Memorial to honor 4,000 victims of lynching to be built in Montgomery, Alabama

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tags: slavery, lynching



For the past 30 years, lawyer and social activist Bryan Stevenson ’85 has battled through the courts, defending wrongly convicted death-row prisoners and children prosecuted as adults, while condemning mass incarceration, excessive sentences, and racial bias in the criminal justice system.

Now Stevenson ’85, a graduate of Harvard Law School and Harvard Kennedy School, is about to embark on a fight outside the courts to start a national conversation about the painful legacy of slavery, which he said “continues to haunt us today.”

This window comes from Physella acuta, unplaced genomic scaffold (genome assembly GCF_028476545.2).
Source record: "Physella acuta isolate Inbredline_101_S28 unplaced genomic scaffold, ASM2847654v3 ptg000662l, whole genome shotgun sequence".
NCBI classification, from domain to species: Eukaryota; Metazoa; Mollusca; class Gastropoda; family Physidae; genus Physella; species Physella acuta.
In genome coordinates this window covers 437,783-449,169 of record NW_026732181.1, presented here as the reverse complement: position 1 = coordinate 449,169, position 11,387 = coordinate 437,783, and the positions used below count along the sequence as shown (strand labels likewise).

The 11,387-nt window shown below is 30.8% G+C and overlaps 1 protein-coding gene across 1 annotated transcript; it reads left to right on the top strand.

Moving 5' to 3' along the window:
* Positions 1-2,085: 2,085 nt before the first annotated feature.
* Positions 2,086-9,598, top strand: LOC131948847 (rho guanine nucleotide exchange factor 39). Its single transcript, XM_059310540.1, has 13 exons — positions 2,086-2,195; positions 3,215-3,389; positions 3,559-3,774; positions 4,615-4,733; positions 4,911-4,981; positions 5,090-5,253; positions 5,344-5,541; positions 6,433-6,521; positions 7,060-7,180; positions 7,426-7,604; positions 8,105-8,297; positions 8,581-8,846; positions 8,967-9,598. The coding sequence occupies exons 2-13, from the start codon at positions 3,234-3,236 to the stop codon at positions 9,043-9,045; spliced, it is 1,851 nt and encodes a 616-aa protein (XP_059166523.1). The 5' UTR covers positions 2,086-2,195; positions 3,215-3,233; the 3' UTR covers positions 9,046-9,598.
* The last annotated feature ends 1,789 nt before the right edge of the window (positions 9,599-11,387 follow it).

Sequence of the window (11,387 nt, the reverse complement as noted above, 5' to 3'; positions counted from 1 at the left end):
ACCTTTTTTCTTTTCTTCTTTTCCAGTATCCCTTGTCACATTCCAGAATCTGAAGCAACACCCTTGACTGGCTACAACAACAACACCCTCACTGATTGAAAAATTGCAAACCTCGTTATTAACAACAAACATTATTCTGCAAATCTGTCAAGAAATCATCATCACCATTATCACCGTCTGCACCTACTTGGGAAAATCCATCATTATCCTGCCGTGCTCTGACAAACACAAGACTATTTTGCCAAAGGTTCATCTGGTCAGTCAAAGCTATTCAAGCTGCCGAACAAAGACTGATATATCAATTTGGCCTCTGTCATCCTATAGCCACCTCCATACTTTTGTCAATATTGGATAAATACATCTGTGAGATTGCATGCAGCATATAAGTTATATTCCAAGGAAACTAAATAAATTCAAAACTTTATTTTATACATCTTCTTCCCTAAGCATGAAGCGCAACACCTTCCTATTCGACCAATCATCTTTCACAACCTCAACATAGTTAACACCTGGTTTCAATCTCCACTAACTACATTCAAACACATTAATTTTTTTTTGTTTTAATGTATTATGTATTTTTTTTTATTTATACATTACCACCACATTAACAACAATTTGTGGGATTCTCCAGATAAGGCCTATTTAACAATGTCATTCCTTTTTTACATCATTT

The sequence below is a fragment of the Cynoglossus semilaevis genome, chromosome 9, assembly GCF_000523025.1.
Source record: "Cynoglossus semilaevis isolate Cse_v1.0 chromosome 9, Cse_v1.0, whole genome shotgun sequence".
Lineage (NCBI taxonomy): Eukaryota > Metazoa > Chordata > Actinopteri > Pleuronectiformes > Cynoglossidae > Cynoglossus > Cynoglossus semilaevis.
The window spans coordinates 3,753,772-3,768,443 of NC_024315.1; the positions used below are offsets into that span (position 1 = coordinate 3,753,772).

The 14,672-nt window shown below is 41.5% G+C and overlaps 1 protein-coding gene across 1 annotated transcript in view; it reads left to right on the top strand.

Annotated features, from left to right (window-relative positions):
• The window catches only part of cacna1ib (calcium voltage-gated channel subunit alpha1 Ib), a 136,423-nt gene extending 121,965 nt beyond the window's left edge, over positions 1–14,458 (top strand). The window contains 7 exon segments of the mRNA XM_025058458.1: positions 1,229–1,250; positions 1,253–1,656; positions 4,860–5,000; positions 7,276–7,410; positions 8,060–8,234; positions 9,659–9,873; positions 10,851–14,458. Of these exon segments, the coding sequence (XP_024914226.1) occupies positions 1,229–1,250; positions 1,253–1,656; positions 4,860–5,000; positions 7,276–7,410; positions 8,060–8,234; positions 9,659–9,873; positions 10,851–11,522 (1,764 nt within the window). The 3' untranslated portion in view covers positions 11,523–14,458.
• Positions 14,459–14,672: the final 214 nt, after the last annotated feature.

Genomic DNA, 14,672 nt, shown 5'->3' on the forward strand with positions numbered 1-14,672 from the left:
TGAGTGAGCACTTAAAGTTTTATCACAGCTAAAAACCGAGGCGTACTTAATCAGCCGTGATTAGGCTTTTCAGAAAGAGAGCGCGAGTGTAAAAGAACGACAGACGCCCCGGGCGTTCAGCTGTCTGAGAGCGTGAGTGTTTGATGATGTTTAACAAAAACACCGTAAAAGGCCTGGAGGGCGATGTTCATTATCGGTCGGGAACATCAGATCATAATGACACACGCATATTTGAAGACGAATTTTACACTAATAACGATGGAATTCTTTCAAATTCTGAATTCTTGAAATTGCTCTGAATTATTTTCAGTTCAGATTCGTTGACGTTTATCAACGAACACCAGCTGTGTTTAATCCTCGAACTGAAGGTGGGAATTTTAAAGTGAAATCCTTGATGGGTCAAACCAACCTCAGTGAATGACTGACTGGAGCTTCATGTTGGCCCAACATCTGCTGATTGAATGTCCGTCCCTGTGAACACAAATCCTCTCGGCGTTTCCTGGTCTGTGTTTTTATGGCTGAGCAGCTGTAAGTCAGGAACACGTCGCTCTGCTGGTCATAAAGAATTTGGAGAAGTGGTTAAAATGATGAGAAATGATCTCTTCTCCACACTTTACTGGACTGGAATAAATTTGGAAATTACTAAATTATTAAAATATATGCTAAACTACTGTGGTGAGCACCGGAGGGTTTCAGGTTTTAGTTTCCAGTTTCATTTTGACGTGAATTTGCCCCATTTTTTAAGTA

Delivering the 2017 Tanner Lecture on Human Values on Wednesday, Stevenson announced a planned memorial to honor more than 4,000 victims of lynching in the U.S. and a museum that traces the country’s history of racial inequality from enslavement to mass incarceration. They will be located in Montgomery, Ala., a cradle of the Confederacy and a birthplace of the Civil Rights Movement. The memorial and museum, scheduled to open in April, are part of Stevenson’s efforts to end the general national silence about slavery, lynching, and segregation.

Read entire article at Harvard Gazette


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